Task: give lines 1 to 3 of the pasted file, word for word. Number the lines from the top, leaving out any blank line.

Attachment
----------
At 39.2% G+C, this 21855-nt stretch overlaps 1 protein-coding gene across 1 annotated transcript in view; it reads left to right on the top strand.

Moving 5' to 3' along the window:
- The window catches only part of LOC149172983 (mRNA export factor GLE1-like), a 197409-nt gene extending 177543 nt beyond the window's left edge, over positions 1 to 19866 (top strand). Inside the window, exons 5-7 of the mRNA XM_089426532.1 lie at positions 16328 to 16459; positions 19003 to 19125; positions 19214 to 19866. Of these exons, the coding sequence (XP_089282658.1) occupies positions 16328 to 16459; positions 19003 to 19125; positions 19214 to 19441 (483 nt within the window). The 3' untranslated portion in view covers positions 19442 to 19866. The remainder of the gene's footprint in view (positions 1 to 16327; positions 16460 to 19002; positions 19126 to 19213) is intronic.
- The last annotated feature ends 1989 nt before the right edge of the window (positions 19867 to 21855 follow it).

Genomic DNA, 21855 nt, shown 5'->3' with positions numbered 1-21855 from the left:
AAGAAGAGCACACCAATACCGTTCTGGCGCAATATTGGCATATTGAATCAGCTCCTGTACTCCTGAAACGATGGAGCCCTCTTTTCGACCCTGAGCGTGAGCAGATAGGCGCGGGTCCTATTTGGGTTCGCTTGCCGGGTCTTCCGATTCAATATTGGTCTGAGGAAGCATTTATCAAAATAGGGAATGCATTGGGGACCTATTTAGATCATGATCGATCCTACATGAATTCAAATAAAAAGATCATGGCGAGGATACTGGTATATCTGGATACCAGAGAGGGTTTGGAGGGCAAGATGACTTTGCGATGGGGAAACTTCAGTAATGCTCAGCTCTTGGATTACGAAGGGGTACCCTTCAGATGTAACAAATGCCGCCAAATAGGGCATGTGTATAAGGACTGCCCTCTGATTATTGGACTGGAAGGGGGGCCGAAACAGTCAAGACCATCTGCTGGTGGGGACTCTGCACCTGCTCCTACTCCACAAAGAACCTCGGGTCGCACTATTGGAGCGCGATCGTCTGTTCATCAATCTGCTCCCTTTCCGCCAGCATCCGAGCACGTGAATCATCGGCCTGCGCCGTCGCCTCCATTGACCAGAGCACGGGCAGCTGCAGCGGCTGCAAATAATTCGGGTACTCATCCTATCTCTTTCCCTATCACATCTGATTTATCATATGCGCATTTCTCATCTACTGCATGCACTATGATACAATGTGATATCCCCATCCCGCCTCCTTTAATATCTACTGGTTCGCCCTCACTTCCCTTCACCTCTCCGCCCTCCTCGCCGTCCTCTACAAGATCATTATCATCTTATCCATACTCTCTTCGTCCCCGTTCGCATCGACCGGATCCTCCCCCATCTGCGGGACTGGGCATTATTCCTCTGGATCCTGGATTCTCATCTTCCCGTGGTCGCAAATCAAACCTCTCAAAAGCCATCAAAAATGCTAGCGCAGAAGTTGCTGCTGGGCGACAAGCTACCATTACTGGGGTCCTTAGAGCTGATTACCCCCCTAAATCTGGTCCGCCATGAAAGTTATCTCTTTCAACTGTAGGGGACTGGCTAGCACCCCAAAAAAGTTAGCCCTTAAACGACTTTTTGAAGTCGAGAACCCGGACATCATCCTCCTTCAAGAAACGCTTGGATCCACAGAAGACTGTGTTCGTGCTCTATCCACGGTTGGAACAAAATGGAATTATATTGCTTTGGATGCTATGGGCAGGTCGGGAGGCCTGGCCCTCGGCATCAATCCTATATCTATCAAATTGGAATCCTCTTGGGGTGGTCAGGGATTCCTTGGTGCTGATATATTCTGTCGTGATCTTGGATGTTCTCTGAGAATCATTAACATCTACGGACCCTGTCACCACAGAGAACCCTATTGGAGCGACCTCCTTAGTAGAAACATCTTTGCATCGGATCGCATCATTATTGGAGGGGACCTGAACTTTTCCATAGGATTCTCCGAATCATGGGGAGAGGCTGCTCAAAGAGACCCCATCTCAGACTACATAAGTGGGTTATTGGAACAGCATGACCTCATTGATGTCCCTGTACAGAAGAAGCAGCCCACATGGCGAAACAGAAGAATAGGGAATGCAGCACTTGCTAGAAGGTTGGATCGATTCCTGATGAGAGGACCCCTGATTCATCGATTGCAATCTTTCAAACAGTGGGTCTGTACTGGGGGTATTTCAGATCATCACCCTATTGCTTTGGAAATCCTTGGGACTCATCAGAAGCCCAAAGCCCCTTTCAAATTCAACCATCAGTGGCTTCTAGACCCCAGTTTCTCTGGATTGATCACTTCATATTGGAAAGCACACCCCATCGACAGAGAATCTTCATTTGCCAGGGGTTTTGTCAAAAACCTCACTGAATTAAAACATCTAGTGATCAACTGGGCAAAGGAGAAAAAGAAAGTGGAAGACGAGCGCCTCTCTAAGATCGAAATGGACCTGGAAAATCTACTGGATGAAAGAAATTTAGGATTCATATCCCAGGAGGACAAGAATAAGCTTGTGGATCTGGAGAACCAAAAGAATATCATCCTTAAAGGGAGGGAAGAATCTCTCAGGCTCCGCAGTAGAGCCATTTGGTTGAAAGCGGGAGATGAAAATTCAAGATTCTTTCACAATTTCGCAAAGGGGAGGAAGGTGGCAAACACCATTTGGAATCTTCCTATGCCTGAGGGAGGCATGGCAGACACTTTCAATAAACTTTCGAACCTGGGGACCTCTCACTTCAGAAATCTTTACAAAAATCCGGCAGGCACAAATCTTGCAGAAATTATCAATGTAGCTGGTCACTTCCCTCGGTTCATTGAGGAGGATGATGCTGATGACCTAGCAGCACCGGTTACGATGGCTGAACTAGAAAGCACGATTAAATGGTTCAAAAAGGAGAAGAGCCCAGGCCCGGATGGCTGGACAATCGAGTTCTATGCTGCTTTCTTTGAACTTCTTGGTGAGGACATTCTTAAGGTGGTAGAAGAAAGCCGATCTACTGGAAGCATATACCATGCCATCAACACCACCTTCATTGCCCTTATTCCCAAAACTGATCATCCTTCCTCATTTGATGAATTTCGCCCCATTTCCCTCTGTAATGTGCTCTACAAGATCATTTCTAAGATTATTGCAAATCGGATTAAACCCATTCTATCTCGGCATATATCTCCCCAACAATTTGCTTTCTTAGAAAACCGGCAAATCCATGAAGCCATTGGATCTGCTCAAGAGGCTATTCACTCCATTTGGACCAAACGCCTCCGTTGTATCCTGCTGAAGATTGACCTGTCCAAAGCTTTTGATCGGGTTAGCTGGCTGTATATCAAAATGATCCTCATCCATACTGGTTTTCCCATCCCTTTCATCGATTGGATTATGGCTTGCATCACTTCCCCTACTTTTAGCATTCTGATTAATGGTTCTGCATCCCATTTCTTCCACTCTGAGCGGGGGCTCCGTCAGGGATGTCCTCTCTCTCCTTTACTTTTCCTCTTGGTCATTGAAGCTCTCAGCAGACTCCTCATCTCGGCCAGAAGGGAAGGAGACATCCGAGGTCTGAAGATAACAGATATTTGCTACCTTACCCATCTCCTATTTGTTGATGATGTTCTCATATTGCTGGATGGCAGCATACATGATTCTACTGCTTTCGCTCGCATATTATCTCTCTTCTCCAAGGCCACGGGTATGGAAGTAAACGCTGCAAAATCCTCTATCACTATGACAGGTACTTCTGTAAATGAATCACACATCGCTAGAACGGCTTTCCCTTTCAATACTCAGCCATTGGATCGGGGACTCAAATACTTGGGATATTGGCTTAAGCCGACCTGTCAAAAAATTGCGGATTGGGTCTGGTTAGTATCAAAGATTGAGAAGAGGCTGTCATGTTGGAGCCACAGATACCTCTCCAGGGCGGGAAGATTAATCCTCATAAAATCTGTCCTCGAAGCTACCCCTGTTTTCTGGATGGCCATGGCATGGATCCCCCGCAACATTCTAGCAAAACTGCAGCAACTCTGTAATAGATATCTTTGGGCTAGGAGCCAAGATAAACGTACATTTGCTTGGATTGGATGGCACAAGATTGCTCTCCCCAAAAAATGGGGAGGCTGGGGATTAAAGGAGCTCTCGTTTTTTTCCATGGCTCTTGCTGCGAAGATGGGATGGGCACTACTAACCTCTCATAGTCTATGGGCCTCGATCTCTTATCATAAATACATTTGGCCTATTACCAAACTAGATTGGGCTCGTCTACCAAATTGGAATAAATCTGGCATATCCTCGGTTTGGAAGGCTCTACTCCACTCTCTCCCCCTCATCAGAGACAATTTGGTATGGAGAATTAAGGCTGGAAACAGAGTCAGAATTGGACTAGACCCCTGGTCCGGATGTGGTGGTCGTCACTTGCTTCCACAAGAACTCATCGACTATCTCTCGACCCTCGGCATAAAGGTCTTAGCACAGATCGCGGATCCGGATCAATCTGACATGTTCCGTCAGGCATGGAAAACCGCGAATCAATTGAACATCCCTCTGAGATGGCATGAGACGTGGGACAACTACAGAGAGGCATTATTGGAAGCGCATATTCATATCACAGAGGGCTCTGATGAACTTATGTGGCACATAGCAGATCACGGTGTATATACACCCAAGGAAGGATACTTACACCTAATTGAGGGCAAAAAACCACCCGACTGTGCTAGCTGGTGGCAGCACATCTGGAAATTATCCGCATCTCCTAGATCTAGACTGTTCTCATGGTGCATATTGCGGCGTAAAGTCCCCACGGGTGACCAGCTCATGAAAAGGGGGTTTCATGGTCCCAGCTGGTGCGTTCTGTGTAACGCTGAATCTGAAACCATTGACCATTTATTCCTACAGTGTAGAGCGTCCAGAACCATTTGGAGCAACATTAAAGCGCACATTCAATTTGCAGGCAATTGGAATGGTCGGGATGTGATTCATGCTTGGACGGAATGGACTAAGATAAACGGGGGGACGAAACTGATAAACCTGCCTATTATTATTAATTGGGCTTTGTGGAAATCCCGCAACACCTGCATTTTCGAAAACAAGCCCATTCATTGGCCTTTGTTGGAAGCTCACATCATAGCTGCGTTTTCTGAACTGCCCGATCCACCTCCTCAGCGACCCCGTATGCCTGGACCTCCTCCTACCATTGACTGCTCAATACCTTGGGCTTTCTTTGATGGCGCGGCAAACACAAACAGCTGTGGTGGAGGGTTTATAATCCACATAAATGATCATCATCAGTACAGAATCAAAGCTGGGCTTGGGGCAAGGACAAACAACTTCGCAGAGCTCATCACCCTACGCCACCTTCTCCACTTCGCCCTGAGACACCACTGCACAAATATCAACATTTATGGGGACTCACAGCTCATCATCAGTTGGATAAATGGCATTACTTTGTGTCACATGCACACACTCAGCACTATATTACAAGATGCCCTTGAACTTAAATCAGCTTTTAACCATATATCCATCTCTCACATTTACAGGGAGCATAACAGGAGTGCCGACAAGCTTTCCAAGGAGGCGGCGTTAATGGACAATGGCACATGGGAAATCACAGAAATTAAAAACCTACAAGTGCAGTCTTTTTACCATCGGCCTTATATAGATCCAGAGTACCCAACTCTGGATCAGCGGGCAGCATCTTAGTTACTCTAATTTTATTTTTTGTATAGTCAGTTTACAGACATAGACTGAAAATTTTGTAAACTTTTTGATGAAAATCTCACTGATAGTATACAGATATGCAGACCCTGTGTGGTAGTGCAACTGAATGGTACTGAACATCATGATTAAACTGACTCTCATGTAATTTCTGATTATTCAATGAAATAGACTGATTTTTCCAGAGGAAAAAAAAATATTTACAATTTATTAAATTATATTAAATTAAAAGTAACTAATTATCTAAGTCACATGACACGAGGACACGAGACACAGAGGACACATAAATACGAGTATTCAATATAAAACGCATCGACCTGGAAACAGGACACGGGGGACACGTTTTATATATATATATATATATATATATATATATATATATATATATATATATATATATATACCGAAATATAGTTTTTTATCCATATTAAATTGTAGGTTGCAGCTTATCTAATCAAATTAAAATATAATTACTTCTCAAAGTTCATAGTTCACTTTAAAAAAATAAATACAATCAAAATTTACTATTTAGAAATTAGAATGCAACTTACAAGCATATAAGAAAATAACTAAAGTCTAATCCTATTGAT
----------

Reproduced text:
At 39.2% G+C, this 21855-nt stretch overlaps 1 protein-coding gene across 1 annotated transcript in view; it reads left to right on the top strand.

Moving 5' to 3' along the window:
- The window catches only part of LOC149172983 (mRNA export factor GLE1-like), a 197409-nt gene extending 177543 nt beyond the window's left edge, over positions 1 to 19866 (top strand). Inside the window, exons 5-7 of the mRNA XM_089426532.1 lie at positions 16328 to 16459; positions 19003 to 19125; positions 19214 to 19866. Of these exons, the coding sequence (XP_089282658.1) occupies positions 16328 to 16459; positions 19003 to 19125; positions 19214 to 19441 (483 nt within the window). The 3' untranslated portion in view covers positions 19442 to 19866. The remainder of the gene's footprint in view (positions 1 to 16327; positions 16460 to 19002; positions 19126 to 19213) is intronic.